The MEN1 gene is a likely tumor suppressor gene because tumors in multiple endocrine neoplasia type 1 (MEN1) show loss of heterozygosity (LOH) about the MEN1 locus and because sporadic tumors of the same tissues also show 11q13 LOH implicating loss of this gene through a similar mechanism. We have helped to lead an intramural NIH collaboration that has cloned the MEN1 gene. We are continuing to explore its clinical and its basic implications. We have proven that MEN1 inactivation causes nonendocrine tumors (angiofibroma, collagenoma, and leiomyoma) in MEN1. We find germline mutations in 70-80% of probands with the rare syndromes of familial MEN1 or with sporadic MEN1. Pobands with familial isolated hyperparathyroidism have rarely shown MEN1 mutations. We will continue to explore these and other MEN1-like states with rare germline MEN1 mutations. The definition of subgroups that are deficient of MEN1 mutation has promoted the identification of known genes (CASR, p27) and newly identified genes (HRPT2, AIP, p15, p18, p27) in MEN1-like states. We have also found somatic MEN1 mutation in 15 to 35% of sporadic tumors of many endocrine organs. Its role in common tumors predicts that clarification of its molecular pathway will offer new chances for interventions in many common variety tumors. A mouse strain was engineered with MEN1 heterozygous inactivation. Loss of the normal allele of MEN1 caused giant hyperplasia of pancreatic islets. This is a polyclonal process without loss of menin. This is a phenotype from loss of one allele of MEN1 or haploinsufficiency. It is likely a tumor precursor stage and it has implications about islet development.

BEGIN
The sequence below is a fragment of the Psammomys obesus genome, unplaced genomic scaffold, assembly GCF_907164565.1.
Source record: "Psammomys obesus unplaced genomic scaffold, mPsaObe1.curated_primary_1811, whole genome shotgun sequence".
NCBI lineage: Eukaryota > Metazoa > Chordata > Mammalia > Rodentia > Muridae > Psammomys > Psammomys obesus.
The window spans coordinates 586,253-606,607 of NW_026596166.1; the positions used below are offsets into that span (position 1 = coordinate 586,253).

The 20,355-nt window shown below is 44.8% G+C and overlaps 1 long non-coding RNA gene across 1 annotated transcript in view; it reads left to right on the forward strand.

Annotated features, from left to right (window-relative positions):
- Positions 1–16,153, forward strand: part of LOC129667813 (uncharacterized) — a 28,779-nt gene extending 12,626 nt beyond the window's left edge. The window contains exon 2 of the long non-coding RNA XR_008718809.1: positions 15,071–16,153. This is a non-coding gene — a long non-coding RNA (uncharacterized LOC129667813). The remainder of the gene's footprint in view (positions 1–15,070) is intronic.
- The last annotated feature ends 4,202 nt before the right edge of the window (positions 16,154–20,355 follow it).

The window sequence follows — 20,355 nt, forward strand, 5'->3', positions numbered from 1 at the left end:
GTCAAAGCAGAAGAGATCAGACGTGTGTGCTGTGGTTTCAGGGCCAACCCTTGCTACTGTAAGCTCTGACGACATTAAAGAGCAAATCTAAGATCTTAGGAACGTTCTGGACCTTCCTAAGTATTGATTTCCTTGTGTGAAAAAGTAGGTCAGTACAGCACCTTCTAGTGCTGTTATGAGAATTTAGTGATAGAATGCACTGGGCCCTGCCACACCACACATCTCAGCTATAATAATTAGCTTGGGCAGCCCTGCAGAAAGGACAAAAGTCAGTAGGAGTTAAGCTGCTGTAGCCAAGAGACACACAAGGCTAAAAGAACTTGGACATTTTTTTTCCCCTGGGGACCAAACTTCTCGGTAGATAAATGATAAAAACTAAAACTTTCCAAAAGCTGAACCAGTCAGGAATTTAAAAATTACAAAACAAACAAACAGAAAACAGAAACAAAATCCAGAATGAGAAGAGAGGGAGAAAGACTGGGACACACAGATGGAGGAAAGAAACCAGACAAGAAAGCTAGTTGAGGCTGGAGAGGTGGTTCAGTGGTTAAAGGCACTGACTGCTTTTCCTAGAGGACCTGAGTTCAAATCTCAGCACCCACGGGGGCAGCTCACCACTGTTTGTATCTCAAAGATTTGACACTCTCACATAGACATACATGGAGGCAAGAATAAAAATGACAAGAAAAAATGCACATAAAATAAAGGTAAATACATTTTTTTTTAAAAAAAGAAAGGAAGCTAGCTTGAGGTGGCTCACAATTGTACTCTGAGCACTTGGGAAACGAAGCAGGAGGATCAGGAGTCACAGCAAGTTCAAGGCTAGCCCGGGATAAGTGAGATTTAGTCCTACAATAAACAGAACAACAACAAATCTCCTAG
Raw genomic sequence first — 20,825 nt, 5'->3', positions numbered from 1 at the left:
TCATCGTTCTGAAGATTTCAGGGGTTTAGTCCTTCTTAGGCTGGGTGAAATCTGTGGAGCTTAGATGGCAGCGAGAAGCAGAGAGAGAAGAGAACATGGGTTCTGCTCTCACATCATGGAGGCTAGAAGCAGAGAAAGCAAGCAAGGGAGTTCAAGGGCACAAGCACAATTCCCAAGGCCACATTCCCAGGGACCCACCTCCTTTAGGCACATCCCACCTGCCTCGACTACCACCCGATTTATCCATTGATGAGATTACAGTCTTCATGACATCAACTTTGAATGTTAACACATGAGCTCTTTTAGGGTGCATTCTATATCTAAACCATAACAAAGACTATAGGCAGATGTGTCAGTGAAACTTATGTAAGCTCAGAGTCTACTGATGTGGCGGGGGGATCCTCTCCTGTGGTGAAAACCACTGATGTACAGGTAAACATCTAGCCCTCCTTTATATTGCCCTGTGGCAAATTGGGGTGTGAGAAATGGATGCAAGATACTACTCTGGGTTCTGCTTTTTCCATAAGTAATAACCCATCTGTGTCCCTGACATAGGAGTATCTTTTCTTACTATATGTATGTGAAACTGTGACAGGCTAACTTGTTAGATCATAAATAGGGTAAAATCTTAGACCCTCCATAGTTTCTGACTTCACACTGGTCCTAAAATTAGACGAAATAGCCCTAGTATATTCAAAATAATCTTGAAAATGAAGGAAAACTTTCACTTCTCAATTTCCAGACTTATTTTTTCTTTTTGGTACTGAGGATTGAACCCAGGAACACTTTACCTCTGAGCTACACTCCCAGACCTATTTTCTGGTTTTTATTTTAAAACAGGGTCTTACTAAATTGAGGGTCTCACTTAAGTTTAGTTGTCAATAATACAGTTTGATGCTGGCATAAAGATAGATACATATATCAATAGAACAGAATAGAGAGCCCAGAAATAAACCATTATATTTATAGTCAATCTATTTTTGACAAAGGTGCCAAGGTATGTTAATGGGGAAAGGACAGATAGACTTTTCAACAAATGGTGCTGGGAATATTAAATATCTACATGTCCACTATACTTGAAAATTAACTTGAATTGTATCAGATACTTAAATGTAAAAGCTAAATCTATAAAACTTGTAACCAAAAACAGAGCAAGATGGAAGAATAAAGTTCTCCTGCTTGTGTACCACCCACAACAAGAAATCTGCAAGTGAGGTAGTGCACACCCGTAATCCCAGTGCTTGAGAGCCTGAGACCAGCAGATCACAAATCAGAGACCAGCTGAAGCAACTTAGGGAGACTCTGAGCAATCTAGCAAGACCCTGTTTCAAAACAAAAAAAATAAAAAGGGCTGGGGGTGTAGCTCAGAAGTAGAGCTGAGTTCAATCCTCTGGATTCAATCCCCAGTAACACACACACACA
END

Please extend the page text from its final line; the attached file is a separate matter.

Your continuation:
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Marx, Stephen (2014) Uncoupling of Secretion from Size in Some Hormone Secretory Tissues. J Clin Endocrinol Metab :jc20142113
Marx, Stephen J (2013) Multiplicity of hormone-secreting tumors: common themes about cause, expression, and management. J Clin Endocrinol Metab 98:3139-48